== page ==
b. The last word of your excerpt that you greyed, the word it, refers to the hallucination from the preceding sentence.

c. Russell does present a supporting argument, not inside the quoted passage itself, but right after it in the essay. Briefly, the argument is that if belief consisted just in experiencing something passively, whether I acted or not, a contradiction would result in the case where the belief was false.

d. If a rational person is hallucinating then, in general, if she is unaware of being hallucinated, she will judge that what she senses (say, a pink elephant) really exists. But if she suspects an hallucination, she will withhold judgement.

  1. Lack of experience in philosophy does limit one's ability to understand a passage such as this by oneself. Some knowledge of the context is needed in order to read between these lines. The stage of inexperience is, however, inevitable for everyone, and it is not a reason to quit. I'd recommend reading introductory books, alongside thinking and discussing philosophy with others. Also there are philosophers that are both intriguing and relatively easy to read, such as Plato and Descartes.
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  1. 'This' refers to the proposition 'there exists an entity answering a certain description' in the previous sentence. Russell's point here is that the content of what we believe, which on his account is a proposition, is distinct from the entities which make that proposition true, or false, as the case may be. Here's an example: I can believe 'that God exists' irrespective of the existence of God - my belief of the proposition does not depend on the existence of the entity referred to in the proposition.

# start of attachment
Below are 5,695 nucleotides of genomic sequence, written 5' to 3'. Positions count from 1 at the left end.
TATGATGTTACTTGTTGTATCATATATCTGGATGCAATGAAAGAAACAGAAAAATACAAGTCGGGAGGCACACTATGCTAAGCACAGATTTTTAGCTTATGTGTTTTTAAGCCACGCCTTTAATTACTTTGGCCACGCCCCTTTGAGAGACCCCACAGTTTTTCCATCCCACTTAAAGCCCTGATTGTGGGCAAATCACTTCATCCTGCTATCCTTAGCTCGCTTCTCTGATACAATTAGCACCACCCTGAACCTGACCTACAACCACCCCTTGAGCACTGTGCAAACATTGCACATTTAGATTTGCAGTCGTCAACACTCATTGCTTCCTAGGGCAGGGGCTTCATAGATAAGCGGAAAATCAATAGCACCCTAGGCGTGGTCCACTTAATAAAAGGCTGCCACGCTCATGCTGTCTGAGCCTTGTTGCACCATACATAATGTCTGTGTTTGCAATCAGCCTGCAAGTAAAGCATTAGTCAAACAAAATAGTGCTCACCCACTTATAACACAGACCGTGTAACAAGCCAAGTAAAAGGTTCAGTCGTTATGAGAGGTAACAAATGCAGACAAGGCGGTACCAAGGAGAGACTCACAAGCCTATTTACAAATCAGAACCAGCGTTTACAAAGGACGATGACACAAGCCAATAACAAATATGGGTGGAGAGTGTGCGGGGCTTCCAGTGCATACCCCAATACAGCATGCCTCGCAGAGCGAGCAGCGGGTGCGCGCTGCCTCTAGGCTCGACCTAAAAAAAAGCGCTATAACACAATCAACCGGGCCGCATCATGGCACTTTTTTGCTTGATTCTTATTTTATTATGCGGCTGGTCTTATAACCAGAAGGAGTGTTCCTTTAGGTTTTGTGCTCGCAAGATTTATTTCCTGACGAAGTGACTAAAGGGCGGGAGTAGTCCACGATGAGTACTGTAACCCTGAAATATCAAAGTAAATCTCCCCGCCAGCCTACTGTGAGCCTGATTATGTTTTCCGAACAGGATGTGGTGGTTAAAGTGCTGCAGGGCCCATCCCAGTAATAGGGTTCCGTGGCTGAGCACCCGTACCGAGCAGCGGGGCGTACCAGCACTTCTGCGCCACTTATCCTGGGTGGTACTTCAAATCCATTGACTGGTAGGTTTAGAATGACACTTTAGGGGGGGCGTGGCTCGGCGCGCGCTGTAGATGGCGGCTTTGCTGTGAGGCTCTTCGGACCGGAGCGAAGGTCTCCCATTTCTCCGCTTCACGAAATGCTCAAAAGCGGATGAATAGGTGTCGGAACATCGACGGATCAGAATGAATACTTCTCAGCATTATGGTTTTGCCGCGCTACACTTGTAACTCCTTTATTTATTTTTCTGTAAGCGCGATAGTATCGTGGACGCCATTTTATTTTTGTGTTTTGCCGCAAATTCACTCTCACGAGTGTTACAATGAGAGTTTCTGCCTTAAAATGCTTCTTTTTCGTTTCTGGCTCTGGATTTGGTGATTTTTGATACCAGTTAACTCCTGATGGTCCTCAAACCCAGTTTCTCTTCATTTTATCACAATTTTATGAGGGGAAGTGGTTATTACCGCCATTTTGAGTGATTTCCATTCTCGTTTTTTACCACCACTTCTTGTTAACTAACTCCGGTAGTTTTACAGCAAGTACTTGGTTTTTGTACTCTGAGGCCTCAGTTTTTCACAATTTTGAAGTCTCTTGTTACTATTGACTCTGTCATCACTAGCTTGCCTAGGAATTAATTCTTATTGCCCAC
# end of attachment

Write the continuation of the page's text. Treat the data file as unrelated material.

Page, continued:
2. Russell is drawing a distinction between two different kinds of knowledge here. We have, on the one hand knowledge 'by description', which relate to the kind of proposition I discussed in answer #1. On the other hand we have knowledge 'by acquaintance'. I'll give some examples. With knowledge by description what we know is distinct from the entity which is the object of that knowledge. So, for instance, I may know that the sun 1.4960×10^11m away from earth, even though I have never directly interacted with the sun, or measured the distance from it to earth. On the other hand I know that snow is white because I have directly interacted with snow - I have figured out firsthand that it is white. (This is very rough, and certainly not the whole story - see here for the details). Russell's point is that the content of a hallucination is not something we can be mistaken about in the same way that we can be mistaken about the content of a proposition like 'Adam and Eve once existed'.

  3. Not at all! Philosophy is difficult. Russell is especially difficult. You're stepping into a conversation that has been going on for the last ~2500 years or so; don't be discouraged if you can't pick up everything right away. There are plenty of good introductory textbooks out there that can help you find your bearing in philosophy - an amazon search should turn up tons. Even better, if you can afford it, take an intro philosophy course at your local college or online. And keep reading!